Kay and I were wed on the Palos Verdes peninsula at a scenic, semi-hidden spot called Portuguese Bend. I recall a gorgeous July sunset. She remains the prettiest bride I’ve ever seen (and I’ve got the pictures to prove it). One-hundred friends and relatives witnessed the event, the number dictated by the limited capacity of the unique building. The picturesque, nationally famous, Glass Church, overlooks the Pacific Ocean and was designed by architect Frank Lloyd Wright. In spite of the ever shifting ground of Portuguese Bend, the edifice still stands today as beautiful as ever. The denomination is Church of the New Jerusalem, whatever that is, which was founded by some Swiss dude named Swedenborg. The pastor at the time, Robert Young, told me mainline Christians consider them heretics. Whatever: evening star dipping into the Pacific, church, bride, and service were beautiful. |
Having lived a beach bum, self-absorbed, single lifestyle in Southern California, I had no clue as to what a proper husband should be; however, with the benefit good home training and upbringing I was confident I could learn. In addition, Kay (though six years younger) was uncommonly mature, patient, and well-adjusted for a twenty-year-old. Finally today, after decades of marriage and nurturing by a devoted and loving spouse, I can report I finally “got it”.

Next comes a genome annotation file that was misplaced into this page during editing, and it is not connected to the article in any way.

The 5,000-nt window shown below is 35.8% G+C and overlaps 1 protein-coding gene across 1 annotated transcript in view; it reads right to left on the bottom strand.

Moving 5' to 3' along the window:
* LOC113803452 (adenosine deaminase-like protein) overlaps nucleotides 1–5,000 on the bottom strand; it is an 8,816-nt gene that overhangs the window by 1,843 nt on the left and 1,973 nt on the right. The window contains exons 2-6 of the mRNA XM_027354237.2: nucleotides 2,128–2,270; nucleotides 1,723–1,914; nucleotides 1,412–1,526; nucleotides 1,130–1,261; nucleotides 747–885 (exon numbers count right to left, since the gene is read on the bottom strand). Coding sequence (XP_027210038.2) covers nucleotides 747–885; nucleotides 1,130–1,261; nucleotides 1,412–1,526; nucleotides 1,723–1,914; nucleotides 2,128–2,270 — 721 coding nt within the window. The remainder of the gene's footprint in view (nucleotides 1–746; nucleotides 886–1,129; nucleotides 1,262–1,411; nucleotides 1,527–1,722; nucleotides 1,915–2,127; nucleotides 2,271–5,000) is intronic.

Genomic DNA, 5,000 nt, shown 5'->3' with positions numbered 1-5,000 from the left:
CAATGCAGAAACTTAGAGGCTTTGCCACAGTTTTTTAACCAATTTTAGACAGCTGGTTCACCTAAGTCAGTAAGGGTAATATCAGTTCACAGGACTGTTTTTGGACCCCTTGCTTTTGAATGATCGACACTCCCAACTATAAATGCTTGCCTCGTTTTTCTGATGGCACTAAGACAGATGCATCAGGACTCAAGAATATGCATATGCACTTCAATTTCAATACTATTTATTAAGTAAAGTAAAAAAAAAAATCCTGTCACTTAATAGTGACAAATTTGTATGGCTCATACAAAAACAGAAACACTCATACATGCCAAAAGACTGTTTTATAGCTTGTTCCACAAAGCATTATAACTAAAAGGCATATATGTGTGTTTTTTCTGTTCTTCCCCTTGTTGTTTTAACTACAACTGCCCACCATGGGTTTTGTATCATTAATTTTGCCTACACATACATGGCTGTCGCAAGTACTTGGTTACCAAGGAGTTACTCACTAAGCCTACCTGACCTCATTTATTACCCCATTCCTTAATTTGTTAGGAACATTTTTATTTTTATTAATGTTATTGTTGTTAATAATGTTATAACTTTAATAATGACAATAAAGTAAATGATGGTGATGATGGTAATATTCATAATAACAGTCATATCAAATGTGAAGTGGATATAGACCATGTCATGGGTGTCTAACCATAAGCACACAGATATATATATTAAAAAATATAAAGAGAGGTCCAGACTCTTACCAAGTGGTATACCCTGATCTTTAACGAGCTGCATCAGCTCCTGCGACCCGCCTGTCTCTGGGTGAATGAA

Of the many blessings we’ve received, the two greatest (by far) were the births of two children—one of each variety. Kay was one of eight children, and desired a big family; however, I have two brothers who (with me) gave our parents more than a few challenging moments with our continuous horseplay and shenanigans. I wasn’t sure I could put up with that on the other end so I was not eager to be a father. We decided to let nature take it course. Turned out either one or both of us happened to be uber-fertile. Kay was pregnant within our first month of marriage. (Yes indeed, my boys can swim!)
When our daughter was born round, pink, and healthy, the event changed my life. I knew women had been giving birth for eons, so what’s the big deal? For me it was looking at that tiny person that Kay and I created. It was overwhelming, and to date the most miraculous and sobering event of my days.